Lockdown weakened a number of companies: due to lack of sufficient cash flow, small structures went bankrupt. Large historical companies have also been heavily affected, such as Bénéteau, the world leader in pleasure boats, which has closed two sites and plans to cut 1,390 jobs.

But these examples are the exception. The worrying month of March, with its uncertain markets, quickly gave way to a boom in private travel modes, offering, in fact, distancing, freedom of movement and security. And the summer season, which was highly dynamic and boosted by the spectacular increase in the number of yachting visitors observed in the previous months, will have confirmed the resilience of the yachting industry in the face of the crisis: in the United States, yacht sales in May 2020 were up 19% compared to 2019. Purchases often influenced by the virus, for the increasingly wealthy wishing to preserve their vacations, in the Mediterranean for Europeans, in the Caribbean for Americans, and in the Maldives and the Seychelles for the wealthiest among them.

The charter market has adjusted its offer, both in terms of prices and onboard activities. Fewer shore calls, more dining experiences and changing itineraries. Rapid marketing initiatives on behalf of products and services adapted to the particular situation. As a result, recruitment data has remained steady. According to Nicolas Pélisson, Director of Marinescence: “The offer has adapted to market expectations. This year, we are hiring a lot of French and Italian crews for yachts based in the Mediterranean this year, to the detriment of English or South African sailors for example, because boarding procedures are more complicated for non-EU nationals. The observations are the same in other regions of the world: a maximum of local manpower is solicited, but the demand is there. »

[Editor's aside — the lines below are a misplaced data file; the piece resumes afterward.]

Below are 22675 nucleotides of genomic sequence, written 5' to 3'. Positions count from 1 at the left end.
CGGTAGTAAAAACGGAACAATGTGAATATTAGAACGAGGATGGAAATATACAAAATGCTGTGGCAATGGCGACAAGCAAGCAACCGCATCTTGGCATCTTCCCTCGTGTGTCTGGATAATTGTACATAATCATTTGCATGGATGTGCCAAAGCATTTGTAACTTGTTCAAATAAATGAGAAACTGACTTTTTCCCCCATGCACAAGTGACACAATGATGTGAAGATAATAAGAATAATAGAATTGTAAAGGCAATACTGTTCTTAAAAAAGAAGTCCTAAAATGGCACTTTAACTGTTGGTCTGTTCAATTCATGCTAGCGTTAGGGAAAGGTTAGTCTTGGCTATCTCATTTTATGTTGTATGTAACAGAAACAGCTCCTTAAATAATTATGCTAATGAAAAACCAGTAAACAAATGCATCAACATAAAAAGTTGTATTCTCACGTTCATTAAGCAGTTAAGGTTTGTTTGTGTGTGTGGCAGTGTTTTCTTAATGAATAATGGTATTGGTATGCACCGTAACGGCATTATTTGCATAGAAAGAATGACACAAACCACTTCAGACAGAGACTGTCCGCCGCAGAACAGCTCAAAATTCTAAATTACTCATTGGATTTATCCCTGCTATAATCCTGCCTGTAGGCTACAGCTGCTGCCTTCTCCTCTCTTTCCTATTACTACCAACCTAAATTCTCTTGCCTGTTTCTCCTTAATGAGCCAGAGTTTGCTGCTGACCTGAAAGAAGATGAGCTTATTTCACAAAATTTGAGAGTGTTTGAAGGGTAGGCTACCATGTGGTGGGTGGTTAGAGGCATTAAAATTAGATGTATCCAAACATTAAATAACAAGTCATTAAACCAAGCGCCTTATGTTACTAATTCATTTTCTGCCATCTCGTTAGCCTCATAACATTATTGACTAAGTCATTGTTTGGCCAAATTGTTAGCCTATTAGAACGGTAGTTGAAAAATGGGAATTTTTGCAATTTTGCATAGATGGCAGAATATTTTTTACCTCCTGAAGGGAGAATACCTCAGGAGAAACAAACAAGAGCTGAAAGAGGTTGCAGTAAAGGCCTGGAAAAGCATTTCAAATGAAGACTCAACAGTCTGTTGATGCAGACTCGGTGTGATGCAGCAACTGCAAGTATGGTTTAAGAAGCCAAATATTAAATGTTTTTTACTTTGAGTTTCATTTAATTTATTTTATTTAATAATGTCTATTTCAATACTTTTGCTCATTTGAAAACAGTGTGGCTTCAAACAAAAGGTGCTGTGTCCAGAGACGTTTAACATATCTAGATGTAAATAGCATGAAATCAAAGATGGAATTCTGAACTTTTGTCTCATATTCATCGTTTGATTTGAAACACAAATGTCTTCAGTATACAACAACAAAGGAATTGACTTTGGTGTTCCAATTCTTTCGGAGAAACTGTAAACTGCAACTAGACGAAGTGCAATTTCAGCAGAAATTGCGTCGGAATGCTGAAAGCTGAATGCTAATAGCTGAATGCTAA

The yachting industry has been able to weather this pandemic year and the attraction of UHNWI for these floating palaces, combining isolation and freedom of movement, has been all the stronger. Industry professionals have been able to seize the opportunities of such an upheaval, adapting their offers and rigorously complying with screening and distancing protocols.

Despite the context, the Fort Lauderdale International Boat Show did take place in October this year.

In the mist, companies that shine

Companies that have succeeded in diversifying their sales and using digital levers to support their diversification will have been the first to benefit from the rebound in yachting.

Examples illustrate these opportunities seized on the fly: the company BWA opened a new office in Norway to meet the increasing demand for a yacht concierge service. H&V Yachting has digitized all its procedures to handle more requests. Gourmet Deliveries, responsible for supplying yachts with food and beverages, has deployed new sanitary, purchasing, order entry and delivery processes to continue its business. Marinescence deployed a video interview application to continue its remote crew recruitment missions. YachtSafety now supplies yachts with protective equipment against Covid-19 and Absolute Magnitude has developed disinfectant solutions better adapted to the type of boat.

The breaches opened up by the health crisis have enabled certain players in the sector to take innovative steps. A performance that stands out in this very closed industry, where financial issues and quality and confidentiality standards predispose the historic companies to be particularly wary of young entrepreneurs and newcomers.

Pierre Souriau

Co-founder & COO of Marinescence Media

Thanks to a technology developed in 2017 and combined with a database of more than 30,000 people, Marinescence Media offers customer acquisition and product placement solutions for companies wishing to enter the yachting industry.